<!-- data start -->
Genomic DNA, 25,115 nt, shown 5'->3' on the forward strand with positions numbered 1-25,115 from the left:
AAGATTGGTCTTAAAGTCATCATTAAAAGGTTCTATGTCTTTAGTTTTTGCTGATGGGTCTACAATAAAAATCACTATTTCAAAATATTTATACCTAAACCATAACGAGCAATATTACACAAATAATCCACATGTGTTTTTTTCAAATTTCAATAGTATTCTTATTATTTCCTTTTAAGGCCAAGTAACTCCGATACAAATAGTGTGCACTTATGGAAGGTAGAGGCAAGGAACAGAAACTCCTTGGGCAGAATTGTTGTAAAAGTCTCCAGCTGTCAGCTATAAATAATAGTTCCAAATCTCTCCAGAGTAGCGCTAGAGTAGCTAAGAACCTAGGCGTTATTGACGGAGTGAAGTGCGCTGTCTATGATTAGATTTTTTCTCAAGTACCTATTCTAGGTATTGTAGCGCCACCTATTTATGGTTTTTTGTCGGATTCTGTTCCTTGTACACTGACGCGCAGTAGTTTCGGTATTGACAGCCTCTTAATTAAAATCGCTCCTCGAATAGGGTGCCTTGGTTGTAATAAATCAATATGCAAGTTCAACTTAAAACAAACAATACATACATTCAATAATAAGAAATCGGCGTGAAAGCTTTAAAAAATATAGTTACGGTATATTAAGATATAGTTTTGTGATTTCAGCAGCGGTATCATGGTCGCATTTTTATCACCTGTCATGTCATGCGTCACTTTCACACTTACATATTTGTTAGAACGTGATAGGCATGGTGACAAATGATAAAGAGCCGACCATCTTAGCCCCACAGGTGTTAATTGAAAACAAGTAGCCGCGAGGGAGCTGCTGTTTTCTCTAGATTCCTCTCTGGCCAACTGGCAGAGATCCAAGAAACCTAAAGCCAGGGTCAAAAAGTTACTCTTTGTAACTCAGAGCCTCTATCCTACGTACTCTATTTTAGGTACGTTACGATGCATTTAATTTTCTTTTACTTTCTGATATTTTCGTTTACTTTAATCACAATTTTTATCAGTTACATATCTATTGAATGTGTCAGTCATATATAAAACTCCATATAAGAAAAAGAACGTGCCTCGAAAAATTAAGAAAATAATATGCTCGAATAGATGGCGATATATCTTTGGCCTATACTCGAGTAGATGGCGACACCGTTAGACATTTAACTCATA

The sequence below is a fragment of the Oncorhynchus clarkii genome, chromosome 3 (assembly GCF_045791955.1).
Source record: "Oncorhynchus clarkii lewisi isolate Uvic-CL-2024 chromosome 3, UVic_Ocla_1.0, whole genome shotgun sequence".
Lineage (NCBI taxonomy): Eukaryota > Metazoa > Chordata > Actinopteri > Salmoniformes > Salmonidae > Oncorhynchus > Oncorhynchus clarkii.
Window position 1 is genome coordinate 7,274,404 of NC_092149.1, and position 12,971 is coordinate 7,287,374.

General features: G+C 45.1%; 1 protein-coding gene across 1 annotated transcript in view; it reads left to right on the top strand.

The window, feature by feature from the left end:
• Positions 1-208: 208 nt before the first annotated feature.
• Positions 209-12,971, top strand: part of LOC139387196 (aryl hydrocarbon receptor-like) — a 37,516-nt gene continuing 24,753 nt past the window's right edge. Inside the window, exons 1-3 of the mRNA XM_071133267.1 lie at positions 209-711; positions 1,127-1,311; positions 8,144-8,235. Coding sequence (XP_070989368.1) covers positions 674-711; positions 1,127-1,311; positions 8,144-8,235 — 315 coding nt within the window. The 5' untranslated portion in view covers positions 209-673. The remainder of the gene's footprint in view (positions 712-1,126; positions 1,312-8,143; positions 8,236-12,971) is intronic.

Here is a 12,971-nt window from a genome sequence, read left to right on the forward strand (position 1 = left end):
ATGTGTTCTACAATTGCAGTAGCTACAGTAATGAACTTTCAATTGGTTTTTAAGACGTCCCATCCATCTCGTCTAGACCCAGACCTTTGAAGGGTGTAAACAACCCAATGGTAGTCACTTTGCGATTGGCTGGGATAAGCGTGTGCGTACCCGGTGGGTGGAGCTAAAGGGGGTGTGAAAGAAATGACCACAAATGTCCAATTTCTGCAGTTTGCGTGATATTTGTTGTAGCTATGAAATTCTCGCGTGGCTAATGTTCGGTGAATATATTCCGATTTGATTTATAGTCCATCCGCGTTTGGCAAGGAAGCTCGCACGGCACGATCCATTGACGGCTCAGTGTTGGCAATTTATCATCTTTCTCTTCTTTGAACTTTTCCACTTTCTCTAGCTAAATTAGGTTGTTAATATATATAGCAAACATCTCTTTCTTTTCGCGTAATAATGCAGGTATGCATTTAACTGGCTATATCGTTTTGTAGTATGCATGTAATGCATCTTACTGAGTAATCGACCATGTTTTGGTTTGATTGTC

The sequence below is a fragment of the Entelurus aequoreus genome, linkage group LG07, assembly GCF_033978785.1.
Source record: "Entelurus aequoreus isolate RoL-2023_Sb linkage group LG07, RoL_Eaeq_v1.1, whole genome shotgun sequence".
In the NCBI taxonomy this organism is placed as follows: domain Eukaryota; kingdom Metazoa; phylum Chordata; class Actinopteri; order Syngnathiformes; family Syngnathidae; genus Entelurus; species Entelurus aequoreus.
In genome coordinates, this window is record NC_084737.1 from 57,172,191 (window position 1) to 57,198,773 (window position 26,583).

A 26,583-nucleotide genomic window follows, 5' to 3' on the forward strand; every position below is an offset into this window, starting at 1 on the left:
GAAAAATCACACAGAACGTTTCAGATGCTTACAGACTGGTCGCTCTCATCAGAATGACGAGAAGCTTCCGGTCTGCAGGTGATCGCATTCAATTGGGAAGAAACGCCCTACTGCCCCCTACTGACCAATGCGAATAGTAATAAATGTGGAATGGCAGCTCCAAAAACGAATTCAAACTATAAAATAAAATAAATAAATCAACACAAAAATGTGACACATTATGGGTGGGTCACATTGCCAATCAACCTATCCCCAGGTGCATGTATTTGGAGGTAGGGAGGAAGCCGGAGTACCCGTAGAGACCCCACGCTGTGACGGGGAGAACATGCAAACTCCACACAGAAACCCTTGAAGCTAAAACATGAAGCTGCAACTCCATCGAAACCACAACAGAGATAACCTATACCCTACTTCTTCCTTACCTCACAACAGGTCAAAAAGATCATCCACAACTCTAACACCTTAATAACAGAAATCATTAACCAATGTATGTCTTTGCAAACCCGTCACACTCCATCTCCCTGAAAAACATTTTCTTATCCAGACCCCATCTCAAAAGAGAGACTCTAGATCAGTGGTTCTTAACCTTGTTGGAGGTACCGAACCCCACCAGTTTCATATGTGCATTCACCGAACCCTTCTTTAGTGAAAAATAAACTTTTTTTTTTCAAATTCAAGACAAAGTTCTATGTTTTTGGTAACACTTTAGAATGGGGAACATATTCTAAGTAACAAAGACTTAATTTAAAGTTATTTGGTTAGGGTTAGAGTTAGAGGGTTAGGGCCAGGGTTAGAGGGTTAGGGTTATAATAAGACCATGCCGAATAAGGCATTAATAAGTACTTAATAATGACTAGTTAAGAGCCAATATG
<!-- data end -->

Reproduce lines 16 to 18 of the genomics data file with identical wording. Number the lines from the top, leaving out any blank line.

In genome coordinates, this window is record NC_084737.1 from 57,172,191 (window position 1) to 57,198,773 (window position 26,583).

A 26,583-nucleotide genomic window follows, 5' to 3' on the forward strand; every position below is an offset into this window, starting at 1 on the left:
GAAAAATCACACAGAACGTTTCAGATGCTTACAGACTGGTCGCTCTCATCAGAATGACGAGAAGCTTCCGGTCTGCAGGTGATCGCATTCAATTGGGAAGAAACGCCCTACTGCCCCCTACTGACCAATGCGAATAGTAATAAATGTGGAATGGCAGCTCCAAAAACGAATTCAAACTATAAAATAAAATAAATAAATCAACACAAAAATGTGACACATTATGGGTGGGTCACATTGCCAATCAACCTATCCCCAGGTGCATGTATTTGGAGGTAGGGAGGAAGCCGGAGTACCCGTAGAGACCCCACGCTGTGACGGGGAGAACATGCAAACTCCACACAGAAACCCTTGAAGCTAAAACATGAAGCTGCAACTCCATCGAAACCACAACAGAGATAACCTATACCCTACTTCTTCCTTACCTCACAACAGGTCAAAAAGATCATCCACAACTCTAACACCTTAATAACAGAAATCATTAACCAATGTATGTCTTTGCAAACCCGTCACACTCCATCTCCCTGAAAAACATTTTCTTATCCAGACCCCATCTCAAAAGAGAGACTCTAGATCAGTGGTTCTTAACCTTGTTGGAGGTACCGAACCCCACCAGTTTCATATGTGCATTCACCGAACCCTTCTTTAGTGAAAAATAAACTTTTTTTTTTCAAATTCAAGACAAAGTTCTATGTTTTTGGTAACACTTTAGAATGGGGAACATATTCTAAGTAACAAAGACTTAATTTAAAGTTATTTGGTTAGGGTTAGAGTTAGAGGGTTAGGGCCAGGGTTAGAGGGTTAGGGTTATAATAAGACCATGCCGAATAAGGCATTAATAAGTACTTAATAATGACTAGTTAAGAGCCAATATG